U.S. grains: Soy sinks to six-week low on S. America outlook

U.S. soybeans fell to a six-week low on Thursday on technical selling, prospects for large South American crops and weakness in soymeal values, traders said.

Corn and wheat also fell at the Chicago Board of Trade, with wheat setting life-of-contract lows.

At the CBOT, the most-active March soybean contract settled down 22-1/2 cents at $12.70 per bushel, falling below chart support at its 200-day moving average at $12.74-1/2 (all figures US$). The contract dipped to $12.62-1/2, its lowest since Nov. 20.

March corn ended down 1-1/2 cents at $4.20-1/2 a bushel, setting back after early gains, and March wheat finished down 8-1/4 cents at $5.97 a bushel.

Soybeans declined as rains fell in parts of Argentina, where soy and corn crops have been in need of moisture. In Brazil, the harvest of a likely record-large soybean crop is underway in a few areas.

“Argentina overnight and early this morning had some very timely showers, and that is the thing pressing the soybean market. They are taking the weather premium out,” said Don Roose, president of U.S. Commodities.

Argentina will need more rain in the coming weeks, said Joel Widenor, a meteorologist with the Commodity Weather Group.

“There was at least three-quarters of the Argentine corn/soy (region) that picked up mostly 0.5 to 1.5 inch (1.3 to 3.8 cm) in the past week. This was enough to limit concern to less than one-quarter of the corn for the near-term, but more rain is needed at mid-month,” Widenor told the Reuters Global Ags Forum.

“Most of the concern this month will be for corn pollination. Soy will not reach key stages until February,” Widenor said.

Also, commodity funds are net short in corn and net long in soybeans, and Roose said they appeared to be unwinding long corn/short soybean spread positions as the new year begins.

CBOT corn fell 40 per cent in 2013, the biggest loser among major commodities, while soybeans fell 7.5 per cent on the year.

Soymeal futures fell the most by percentage on Thursday in the CBOT soy complex on worries of a slowdown in demand, given a sharp fall in prices for dried distillers’ grains (DDGs), a competing feed ingredient made from corn.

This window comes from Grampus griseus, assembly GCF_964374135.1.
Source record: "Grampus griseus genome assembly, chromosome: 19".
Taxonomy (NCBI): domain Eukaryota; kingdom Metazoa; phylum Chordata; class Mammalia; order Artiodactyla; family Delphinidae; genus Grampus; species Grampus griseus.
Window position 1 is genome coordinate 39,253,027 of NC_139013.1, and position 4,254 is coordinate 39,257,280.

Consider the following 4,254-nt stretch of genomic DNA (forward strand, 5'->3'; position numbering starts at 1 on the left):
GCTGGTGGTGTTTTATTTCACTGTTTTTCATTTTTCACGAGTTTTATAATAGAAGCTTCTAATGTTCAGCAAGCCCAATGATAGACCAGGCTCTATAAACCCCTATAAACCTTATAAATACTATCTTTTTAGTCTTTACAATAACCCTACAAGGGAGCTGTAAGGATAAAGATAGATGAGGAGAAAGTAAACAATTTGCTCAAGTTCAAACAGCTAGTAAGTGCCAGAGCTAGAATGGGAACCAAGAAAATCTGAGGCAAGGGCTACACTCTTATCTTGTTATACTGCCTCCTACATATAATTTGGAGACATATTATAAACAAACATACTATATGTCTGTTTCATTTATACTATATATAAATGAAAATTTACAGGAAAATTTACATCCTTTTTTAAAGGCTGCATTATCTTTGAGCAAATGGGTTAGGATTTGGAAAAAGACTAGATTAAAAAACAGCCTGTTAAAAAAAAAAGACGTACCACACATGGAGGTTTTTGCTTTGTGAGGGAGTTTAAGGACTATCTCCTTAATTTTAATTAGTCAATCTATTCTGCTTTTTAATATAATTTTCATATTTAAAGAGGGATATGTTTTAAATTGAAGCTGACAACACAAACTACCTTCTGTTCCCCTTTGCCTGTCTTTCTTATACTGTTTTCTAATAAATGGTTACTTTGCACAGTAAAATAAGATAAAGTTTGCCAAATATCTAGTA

U.S. cash prices for DDGs have tumbled in the last two weeks since China rejected some cargoes of U.S. DDGs due to an unapproved genetically modified strain of corn.

Traders are concerned that a drop in Chinese demand for DDGs will cause a backlog of U.S. supplies, further depressing prices and threatening to replace soymeal in feed rations.

“I think the trade is surprised at how hard DDG prices have fallen and how delicious DDGs look compared to soymeal,” said Rich Nelson, analyst with Allendale Inc.

CBOT wheat settles below $6

CBOT wheat fell to contract lows and settled below $6 a bushel, with the front month falling to a 19-month bottom, on ample global wheat supplies and a lack of export demand.

“When are we going to find buyers? That’s the main question,” Nelson said.

Fresh demand followed the sell-off. After the lower close, Egypt’s main government buyer said it was seeking wheat for shipment in late January and early February.

CBOT wheat lost 22 per cent in 2013, its biggest annual loss in five years.

A cold snap is forecast for the central United States early next week, with temperatures dropping below 0 F (-18 C), but the threat of winterkill should be limited to hard red winter crops in parts of northern Kansas and eastern Nebraska, forecasters said.

The core of the cold on Monday and Tuesday will be in the Midwest, but a thick blanket of insulating snow should protect the dormant soft red winter wheat crop there.

— Julie Ingwersen is a Reuters correspondent covering ag commodity markets from Chicago.

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